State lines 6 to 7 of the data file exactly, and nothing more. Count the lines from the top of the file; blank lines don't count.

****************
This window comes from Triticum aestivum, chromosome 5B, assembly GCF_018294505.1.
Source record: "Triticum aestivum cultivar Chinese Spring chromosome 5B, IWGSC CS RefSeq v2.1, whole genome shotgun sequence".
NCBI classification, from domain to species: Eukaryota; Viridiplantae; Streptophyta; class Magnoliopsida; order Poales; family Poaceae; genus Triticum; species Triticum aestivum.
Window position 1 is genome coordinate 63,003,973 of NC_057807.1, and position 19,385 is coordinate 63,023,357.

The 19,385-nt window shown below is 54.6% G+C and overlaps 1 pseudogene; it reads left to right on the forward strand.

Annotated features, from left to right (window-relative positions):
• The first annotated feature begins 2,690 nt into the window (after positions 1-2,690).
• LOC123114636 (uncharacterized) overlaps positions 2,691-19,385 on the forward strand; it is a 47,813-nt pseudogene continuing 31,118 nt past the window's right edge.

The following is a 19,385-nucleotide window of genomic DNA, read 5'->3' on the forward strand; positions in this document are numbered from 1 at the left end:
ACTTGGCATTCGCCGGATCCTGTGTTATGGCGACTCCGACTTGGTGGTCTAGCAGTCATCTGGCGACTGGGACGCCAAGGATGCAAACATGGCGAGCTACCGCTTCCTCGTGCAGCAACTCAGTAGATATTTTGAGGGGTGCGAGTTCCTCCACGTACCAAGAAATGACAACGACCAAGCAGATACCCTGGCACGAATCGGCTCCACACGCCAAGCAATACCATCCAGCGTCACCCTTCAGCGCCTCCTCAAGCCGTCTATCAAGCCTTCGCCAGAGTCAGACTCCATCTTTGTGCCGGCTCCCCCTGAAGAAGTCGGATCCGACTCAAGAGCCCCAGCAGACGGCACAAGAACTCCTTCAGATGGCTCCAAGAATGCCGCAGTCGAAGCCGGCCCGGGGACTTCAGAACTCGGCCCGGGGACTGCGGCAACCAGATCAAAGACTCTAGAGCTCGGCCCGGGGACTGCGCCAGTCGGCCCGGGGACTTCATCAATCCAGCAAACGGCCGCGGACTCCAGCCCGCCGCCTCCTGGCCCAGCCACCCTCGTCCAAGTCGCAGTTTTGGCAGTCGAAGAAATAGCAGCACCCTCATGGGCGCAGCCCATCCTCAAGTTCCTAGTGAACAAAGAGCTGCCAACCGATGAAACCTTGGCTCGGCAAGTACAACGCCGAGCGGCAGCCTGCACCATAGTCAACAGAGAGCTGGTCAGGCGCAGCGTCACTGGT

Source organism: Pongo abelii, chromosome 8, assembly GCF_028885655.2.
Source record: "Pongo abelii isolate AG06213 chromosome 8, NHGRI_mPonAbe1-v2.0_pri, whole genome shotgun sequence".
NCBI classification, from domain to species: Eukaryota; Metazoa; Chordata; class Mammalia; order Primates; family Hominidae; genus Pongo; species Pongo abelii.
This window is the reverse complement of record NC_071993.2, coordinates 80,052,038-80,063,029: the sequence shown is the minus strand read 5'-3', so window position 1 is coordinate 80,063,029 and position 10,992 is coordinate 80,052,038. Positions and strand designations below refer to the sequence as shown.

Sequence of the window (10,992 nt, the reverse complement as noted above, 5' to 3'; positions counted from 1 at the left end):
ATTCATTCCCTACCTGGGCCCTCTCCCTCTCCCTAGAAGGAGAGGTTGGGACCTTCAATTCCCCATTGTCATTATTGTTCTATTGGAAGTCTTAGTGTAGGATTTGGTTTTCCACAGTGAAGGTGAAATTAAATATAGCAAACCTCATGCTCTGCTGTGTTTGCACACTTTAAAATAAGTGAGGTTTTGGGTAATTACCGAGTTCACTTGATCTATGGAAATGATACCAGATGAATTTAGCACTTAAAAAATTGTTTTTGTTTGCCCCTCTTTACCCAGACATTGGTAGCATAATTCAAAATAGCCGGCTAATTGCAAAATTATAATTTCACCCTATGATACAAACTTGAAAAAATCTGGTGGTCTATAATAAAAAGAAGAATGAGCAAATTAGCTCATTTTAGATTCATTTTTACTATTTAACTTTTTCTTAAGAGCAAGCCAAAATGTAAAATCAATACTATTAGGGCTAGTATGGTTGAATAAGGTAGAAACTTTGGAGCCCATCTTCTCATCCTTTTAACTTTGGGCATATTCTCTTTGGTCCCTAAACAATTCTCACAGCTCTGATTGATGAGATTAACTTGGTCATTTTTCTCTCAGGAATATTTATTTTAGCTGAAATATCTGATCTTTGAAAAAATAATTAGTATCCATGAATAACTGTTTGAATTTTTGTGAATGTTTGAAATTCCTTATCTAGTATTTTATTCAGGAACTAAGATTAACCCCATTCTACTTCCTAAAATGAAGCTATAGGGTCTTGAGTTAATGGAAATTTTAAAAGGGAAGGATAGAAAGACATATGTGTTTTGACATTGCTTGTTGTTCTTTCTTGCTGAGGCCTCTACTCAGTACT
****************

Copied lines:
Annotated features, from left to right (window-relative positions):
• The first annotated feature begins 2,690 nt into the window (after positions 1-2,690).